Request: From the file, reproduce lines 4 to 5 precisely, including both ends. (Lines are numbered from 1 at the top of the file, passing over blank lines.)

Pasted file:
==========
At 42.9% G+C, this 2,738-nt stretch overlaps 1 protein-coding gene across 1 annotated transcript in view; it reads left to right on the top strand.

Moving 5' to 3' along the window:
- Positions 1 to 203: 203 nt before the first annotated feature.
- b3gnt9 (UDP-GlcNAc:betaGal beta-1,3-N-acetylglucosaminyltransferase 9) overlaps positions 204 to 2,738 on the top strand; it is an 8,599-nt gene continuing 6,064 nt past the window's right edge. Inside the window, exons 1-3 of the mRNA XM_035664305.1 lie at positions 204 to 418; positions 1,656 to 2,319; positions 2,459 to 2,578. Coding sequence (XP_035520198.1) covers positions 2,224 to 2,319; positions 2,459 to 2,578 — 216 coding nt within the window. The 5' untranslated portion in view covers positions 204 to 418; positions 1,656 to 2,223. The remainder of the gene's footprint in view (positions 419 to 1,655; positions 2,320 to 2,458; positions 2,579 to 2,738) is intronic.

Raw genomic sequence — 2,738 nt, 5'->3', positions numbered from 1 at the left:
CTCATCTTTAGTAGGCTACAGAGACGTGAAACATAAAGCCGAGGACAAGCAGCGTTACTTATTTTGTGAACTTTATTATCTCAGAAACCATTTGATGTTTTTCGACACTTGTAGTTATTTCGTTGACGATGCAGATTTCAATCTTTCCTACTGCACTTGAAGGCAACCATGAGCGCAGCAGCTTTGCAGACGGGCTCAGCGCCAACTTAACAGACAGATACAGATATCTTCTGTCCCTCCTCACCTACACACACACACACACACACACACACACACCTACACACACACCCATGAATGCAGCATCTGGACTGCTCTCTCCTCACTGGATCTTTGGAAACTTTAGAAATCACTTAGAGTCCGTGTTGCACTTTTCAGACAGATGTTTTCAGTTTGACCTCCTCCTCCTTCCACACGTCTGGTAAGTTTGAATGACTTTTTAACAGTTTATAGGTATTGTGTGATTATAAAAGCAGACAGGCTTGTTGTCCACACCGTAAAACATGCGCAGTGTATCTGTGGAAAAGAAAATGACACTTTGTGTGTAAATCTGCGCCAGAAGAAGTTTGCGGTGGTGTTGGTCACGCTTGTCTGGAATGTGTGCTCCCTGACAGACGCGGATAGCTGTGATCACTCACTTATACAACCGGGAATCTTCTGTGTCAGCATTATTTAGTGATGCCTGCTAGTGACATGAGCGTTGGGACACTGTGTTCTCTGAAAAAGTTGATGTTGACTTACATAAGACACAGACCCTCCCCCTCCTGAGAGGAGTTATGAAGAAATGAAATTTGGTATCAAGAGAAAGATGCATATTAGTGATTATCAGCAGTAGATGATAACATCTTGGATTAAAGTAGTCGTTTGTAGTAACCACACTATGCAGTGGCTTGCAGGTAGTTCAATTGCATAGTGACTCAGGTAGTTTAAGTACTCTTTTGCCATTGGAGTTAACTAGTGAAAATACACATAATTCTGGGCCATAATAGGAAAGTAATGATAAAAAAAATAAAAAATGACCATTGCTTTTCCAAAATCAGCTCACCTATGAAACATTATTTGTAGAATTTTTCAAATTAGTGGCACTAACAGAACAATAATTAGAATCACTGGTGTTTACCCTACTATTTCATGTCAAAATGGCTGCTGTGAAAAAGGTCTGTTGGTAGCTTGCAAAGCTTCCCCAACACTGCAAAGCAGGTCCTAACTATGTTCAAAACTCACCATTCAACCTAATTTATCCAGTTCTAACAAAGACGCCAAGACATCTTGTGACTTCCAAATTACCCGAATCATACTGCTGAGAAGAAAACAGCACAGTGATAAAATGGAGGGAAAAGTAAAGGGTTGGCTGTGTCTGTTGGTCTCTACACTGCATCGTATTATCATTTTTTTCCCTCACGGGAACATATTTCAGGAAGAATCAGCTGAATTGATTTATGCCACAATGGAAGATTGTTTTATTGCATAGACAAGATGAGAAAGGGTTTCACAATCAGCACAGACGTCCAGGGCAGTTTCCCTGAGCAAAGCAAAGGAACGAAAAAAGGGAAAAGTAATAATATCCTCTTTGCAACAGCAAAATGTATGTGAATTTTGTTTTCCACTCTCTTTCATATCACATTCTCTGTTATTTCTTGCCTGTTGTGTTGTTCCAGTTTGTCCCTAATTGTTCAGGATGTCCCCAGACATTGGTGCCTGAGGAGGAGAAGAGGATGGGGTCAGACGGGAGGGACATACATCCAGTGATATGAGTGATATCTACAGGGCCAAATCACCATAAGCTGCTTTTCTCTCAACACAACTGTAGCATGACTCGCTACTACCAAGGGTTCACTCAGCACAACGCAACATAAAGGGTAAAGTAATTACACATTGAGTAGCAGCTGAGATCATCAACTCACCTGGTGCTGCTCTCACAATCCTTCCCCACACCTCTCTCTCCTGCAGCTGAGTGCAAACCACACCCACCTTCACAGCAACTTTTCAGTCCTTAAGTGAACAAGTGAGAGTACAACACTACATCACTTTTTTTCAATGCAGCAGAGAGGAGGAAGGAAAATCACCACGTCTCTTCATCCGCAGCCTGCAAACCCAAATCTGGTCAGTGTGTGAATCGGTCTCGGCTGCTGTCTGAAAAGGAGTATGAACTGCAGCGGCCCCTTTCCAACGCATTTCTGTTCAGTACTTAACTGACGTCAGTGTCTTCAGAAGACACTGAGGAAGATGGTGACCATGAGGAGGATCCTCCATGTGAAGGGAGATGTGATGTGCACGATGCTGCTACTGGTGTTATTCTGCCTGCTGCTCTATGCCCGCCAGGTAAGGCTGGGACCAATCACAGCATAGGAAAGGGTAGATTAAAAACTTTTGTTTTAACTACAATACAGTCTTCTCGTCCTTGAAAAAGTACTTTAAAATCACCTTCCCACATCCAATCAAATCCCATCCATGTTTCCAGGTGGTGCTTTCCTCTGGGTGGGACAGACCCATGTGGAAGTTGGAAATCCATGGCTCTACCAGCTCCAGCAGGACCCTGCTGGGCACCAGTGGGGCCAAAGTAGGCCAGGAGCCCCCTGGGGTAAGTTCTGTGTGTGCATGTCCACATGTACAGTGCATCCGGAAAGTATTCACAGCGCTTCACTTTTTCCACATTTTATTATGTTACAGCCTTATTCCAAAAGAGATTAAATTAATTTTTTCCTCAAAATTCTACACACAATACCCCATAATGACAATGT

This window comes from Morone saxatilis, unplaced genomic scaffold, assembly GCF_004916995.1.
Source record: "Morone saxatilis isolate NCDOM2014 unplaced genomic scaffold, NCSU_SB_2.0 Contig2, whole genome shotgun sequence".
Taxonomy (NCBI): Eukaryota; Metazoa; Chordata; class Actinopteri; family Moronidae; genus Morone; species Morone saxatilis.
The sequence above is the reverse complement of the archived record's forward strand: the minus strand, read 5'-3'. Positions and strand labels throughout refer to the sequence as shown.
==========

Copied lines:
- b3gnt9 (UDP-GlcNAc:betaGal beta-1,3-N-acetylglucosaminyltransferase 9) overlaps positions 204 to 2,738 on the top strand; it is an 8,599-nt gene continuing 6,064 nt past the window's right edge. Inside the window, exons 1-3 of the mRNA XM_035664305.1 lie at positions 204 to 418; positions 1,656 to 2,319; positions 2,459 to 2,578. Coding sequence (XP_035520198.1) covers positions 2,224 to 2,319; positions 2,459 to 2,578 — 216 coding nt within the window. The 5' untranslated portion in view covers positions 204 to 418; positions 1,656 to 2,223. The remainder of the gene's footprint in view (positions 419 to 1,655; positions 2,320 to 2,458; positions 2,579 to 2,738) is intronic.

Raw genomic sequence — 2,738 nt, 5'->3', positions numbered from 1 at the left: